An Inconvenient Attachment

Zoe Russell-Bonneau

I watched as he ran a hand over his neck, sighing in exasperation. He shoved a black, maybe leather, journal into his bag, then slung it over his shoulder.
He stepped outside to put a cigarette between his lips, but he didn’t light it. It was weird, but I couldn’t look away. My eyes looked down his slender body to the clunky yellow boots he was wearing. They had a name written across them in big, chunky letters.
I smiled a bit. The name fit him perfectly.
I snap out of my thoughts, whipping my head towards Monica, a coworker.

“Sorry, sorry. I’m working.” I said, then glanced at the camera, seeing a line of cars. I pressed the microphone button on my headset, then looked at the register. “Hi, how can I help you?”
When I turned around after taking a few orders, he was gone. Eli. There wasn’t a trace of him at his table, not even a crumb from the blueberry muffin he had ordered, or a ring on the table from his iced coffee.
That night, I went outside for the first time in awhile, just to sit. The stars glittered above me, and the grass itched below me. It wasn’t long before I started thinking about him again. Eli. Eli. Eli. His name was so simple but I fell in love with those three letters. No, not love. That’s a strong word. I found myself whispering it after a while. It came out so easily. I know, this all sounds crazy, but it’s not the first time I’m noticing him. I’ve noticed him for months. And many of my nights had been spent like this one, just laying somewhere and thinking of him.  

 After about twenty minutes, I went inside. My mother was sitting at the table, drinking a glass of red wine. Everyone says I look just like her, and I hope it’s true. My mother is beautiful. The brightest star in the sky. She has sharp cheekbones, plump lips, and kind eyes. I didn’t spend much time looking at myself, so I couldn’t really tell you if we matched. The only thing I could see was that we had the same shade of blonde hair, but mine was not nearly as long. 

She wrapped an arm around my waist when I was close, laying her head on my stomach.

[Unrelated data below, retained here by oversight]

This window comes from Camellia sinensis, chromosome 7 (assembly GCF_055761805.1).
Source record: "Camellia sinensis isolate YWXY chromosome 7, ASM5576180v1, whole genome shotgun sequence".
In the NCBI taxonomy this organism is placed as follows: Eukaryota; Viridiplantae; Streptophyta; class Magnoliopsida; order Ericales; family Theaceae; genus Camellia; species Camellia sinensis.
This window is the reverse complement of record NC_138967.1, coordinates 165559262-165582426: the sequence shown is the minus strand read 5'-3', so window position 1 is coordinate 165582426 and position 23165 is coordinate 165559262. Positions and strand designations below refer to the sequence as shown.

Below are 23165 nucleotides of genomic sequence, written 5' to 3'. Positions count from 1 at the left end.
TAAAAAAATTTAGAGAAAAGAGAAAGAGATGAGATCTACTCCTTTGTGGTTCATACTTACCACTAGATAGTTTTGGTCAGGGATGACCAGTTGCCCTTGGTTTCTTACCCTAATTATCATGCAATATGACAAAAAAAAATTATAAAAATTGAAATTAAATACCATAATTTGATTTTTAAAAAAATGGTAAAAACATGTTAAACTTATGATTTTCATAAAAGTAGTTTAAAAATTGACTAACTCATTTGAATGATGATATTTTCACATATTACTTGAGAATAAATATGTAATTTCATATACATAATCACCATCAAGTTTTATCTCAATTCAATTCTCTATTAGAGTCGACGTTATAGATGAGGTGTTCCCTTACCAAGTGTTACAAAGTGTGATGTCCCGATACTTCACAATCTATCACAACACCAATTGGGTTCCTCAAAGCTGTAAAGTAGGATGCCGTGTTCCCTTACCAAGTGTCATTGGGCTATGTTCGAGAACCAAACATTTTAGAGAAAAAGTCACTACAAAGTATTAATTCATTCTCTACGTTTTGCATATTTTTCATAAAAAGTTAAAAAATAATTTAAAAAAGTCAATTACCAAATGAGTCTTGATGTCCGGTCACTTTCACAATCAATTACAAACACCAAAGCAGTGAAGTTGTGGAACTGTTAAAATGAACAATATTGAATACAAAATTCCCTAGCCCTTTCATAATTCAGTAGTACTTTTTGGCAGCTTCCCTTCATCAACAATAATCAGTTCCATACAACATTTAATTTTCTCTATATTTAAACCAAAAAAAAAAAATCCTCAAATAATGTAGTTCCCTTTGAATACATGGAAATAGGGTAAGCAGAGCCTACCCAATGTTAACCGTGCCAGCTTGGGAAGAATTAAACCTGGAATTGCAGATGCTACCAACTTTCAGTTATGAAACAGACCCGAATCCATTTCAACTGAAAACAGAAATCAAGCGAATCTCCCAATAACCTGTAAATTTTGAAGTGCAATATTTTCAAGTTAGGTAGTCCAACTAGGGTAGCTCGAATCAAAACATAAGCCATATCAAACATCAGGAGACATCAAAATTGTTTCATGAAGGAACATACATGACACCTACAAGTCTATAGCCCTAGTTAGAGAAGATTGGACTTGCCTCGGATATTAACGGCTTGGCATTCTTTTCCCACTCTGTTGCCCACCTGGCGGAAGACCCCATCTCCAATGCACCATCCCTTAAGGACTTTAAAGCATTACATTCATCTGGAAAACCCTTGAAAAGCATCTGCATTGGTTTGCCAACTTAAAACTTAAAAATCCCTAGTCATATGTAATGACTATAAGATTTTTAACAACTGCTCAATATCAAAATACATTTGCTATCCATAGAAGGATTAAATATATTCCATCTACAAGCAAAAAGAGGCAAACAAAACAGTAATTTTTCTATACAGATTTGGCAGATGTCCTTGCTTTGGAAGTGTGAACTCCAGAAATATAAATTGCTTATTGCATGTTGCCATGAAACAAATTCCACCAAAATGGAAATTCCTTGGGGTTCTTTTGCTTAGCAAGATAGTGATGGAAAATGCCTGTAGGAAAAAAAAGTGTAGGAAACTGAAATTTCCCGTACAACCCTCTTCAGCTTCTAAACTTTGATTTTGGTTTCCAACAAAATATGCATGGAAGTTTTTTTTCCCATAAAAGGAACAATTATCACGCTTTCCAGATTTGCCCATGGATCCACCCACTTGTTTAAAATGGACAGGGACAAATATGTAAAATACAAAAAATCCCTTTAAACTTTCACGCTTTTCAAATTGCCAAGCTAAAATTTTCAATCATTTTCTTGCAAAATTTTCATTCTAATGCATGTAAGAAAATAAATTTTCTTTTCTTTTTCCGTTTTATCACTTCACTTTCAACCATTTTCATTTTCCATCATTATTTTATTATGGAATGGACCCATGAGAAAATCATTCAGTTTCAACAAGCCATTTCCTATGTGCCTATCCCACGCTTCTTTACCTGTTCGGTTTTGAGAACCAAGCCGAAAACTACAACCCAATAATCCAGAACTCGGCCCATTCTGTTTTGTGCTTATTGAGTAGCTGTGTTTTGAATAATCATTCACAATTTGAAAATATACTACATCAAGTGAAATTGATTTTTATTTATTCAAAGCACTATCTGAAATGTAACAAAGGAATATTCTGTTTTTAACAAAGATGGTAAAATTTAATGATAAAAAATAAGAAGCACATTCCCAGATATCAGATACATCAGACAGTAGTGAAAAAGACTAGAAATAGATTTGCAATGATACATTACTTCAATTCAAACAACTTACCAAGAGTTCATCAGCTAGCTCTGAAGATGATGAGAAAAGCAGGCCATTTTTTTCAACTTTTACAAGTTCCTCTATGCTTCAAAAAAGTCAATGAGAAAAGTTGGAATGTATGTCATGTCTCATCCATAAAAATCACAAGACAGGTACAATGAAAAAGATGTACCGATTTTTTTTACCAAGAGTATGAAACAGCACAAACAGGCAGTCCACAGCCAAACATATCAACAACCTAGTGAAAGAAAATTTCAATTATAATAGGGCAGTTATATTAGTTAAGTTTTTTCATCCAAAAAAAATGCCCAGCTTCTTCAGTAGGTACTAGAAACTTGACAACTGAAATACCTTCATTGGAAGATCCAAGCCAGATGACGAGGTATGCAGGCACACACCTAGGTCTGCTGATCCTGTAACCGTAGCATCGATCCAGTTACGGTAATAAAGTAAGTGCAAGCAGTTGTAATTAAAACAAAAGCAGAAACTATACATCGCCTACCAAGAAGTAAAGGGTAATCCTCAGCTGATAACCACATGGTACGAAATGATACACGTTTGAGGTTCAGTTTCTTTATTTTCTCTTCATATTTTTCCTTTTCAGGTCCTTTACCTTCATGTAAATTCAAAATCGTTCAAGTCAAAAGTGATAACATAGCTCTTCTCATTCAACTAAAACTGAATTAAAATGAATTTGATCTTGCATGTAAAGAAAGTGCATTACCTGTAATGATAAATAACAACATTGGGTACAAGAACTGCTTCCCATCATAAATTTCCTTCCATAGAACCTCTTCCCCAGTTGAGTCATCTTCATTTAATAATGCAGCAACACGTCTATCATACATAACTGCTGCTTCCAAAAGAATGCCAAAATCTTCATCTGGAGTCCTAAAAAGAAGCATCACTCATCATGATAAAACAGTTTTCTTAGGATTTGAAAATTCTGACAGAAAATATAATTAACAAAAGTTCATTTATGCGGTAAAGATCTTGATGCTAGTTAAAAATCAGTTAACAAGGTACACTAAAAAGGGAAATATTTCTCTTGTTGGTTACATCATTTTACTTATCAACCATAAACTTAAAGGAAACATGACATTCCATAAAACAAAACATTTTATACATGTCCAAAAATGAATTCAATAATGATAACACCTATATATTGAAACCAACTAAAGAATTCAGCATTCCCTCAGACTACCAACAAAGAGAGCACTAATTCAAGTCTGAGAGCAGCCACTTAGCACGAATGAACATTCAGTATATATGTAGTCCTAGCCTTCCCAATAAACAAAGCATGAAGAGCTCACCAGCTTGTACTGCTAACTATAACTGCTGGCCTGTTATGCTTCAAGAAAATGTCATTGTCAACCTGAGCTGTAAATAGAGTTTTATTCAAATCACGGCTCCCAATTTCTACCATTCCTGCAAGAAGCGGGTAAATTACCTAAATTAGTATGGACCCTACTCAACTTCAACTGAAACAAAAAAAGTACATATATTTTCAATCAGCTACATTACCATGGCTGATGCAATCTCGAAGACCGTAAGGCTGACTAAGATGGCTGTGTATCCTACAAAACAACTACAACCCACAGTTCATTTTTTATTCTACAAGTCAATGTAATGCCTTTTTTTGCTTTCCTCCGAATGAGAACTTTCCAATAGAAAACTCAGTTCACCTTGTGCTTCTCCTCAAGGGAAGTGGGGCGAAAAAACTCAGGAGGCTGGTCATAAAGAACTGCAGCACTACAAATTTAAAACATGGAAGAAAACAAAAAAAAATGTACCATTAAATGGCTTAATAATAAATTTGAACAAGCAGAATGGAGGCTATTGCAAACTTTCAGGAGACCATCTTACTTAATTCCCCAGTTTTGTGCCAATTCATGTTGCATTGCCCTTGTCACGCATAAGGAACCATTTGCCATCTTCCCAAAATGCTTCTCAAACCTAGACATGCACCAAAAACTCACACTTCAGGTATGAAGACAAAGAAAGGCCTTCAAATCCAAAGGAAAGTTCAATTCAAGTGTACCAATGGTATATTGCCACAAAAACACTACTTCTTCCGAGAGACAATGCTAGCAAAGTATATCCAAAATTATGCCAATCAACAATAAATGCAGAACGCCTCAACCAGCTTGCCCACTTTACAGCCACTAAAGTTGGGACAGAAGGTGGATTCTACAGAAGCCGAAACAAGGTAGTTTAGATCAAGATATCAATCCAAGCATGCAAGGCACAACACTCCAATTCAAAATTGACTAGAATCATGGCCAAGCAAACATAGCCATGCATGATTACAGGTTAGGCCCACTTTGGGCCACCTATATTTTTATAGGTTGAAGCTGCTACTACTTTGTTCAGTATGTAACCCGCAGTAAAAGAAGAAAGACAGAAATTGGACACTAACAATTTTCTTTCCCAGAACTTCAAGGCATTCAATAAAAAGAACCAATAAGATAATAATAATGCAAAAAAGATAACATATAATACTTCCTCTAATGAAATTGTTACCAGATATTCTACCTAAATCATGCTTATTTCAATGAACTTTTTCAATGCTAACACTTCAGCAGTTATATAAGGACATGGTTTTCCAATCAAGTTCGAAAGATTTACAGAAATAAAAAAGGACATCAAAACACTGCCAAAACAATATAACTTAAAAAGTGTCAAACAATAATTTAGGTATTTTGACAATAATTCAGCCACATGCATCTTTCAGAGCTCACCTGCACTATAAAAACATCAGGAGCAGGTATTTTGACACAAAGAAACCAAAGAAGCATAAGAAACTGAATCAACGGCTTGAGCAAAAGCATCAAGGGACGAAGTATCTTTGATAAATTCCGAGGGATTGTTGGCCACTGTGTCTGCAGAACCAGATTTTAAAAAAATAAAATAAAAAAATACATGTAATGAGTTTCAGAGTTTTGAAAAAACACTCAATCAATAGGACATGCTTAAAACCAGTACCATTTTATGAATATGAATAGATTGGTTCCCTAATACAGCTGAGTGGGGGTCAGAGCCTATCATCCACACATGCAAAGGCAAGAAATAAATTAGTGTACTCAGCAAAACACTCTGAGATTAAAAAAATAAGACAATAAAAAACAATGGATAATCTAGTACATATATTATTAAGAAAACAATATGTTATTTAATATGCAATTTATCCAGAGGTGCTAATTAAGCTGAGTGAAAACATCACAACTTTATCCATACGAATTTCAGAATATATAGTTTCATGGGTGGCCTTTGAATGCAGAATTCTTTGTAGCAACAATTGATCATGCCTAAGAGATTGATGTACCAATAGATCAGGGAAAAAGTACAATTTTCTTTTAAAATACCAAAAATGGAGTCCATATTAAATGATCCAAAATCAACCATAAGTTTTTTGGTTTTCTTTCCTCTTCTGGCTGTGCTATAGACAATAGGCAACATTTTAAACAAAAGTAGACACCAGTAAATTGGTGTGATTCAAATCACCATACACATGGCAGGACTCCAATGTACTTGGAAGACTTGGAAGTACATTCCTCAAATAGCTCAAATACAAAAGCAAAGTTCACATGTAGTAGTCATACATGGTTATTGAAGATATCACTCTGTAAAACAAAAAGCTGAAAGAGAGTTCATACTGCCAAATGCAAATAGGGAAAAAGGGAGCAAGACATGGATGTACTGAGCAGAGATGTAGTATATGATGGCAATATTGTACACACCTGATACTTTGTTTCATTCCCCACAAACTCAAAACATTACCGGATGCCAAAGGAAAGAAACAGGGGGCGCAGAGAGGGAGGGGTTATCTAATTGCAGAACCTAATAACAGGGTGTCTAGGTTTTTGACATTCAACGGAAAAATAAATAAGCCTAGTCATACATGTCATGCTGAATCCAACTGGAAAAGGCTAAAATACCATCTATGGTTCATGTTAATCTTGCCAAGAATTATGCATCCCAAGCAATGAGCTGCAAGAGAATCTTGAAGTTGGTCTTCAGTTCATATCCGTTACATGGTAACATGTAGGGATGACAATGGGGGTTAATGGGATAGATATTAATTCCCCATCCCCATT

“How was work, hon?” She asked a soft, almost whispered voice. 




She frowned a bit, then looked up at me. I kissed her cheek.

 “Nothing interesting. It wasn’t bad or good.” Except for Eli.

I didn’t see him for another three weeks. A group of girls from a local college had taken over his table, all of their things spread over his table, spilling crumbs and drinks on his table. I clocked into work one morning, and as I was tying my apron on, I saw him waiting in line. My heart almost leaped out of my chest. It was like there was a magnet pulling me towards him. I walked over, then tapped Monica’s shoulder. 

“I can take it from here, take over the window.” She nodded, then stepped away just as Eli walked up to the register. 

“Hi, what can I get you today?” I asked, my stomach twisted as he made eye contact.

God, those eyes. 

“Just a small caramel frappe, please. Actually, with a blueberry muffin.”



I nodded, writing his name on the cup. As I turned to make his drink, I felt his gaze on my back, and my face began to heat up. I finished his drink, then set it on the counter along with the muffin. 

“Small caramel frappe and blueberry muffin for Eli.” 

           As I handed his drink to him, I felt his fingers brush mine. It was so simple, but it sent electricity through me. I smiled calmly at him, then turned to the next customer to distract myself from him. He sat at his table, then slung his bag onto it. 

When my break started, thankfully he was still there. I took my apron off, setting it on a chair in the back. I grabbed my lunch and walked out, sitting at a table near his. I really wish I was smooth enough to have written my name and number on the cup, but stuff like that only happened in books. People like us only happened in books. 

Eli stood up from his table and began picking his things up from the table. He was leaving. I suddenly didn’t care that I wasn’t smooth, or I wasn’t confident, and with a rush of adrenaline, I stood and walked over to his table. He watched me sit down across from him. 

I can’t do this. 

“Oh! Sorry, wrong table.” I stammered, then stood up and returned to my own table. 

As I felt his eyes burning into the back of my skull, I cursed myself out for thinking I’d ever really be able to do that. I glanced at the counter, only to see Monica staring at us, looking confused. My face started burning again, and I redirected my gaze to the sandwich in front of me. Turkey and cheese suddenly wasn’t as appetizing as it was when I made it. 

I shoved the sandwich back into the bag and returned to the backroom, cutting my break early. Monica looked up and down at me once I returned out to the counter, still confused, but grinning. She looked like a shark, like the one from Finding Nemo. 

“Stop. It was embarrassing enough without you adding to it.”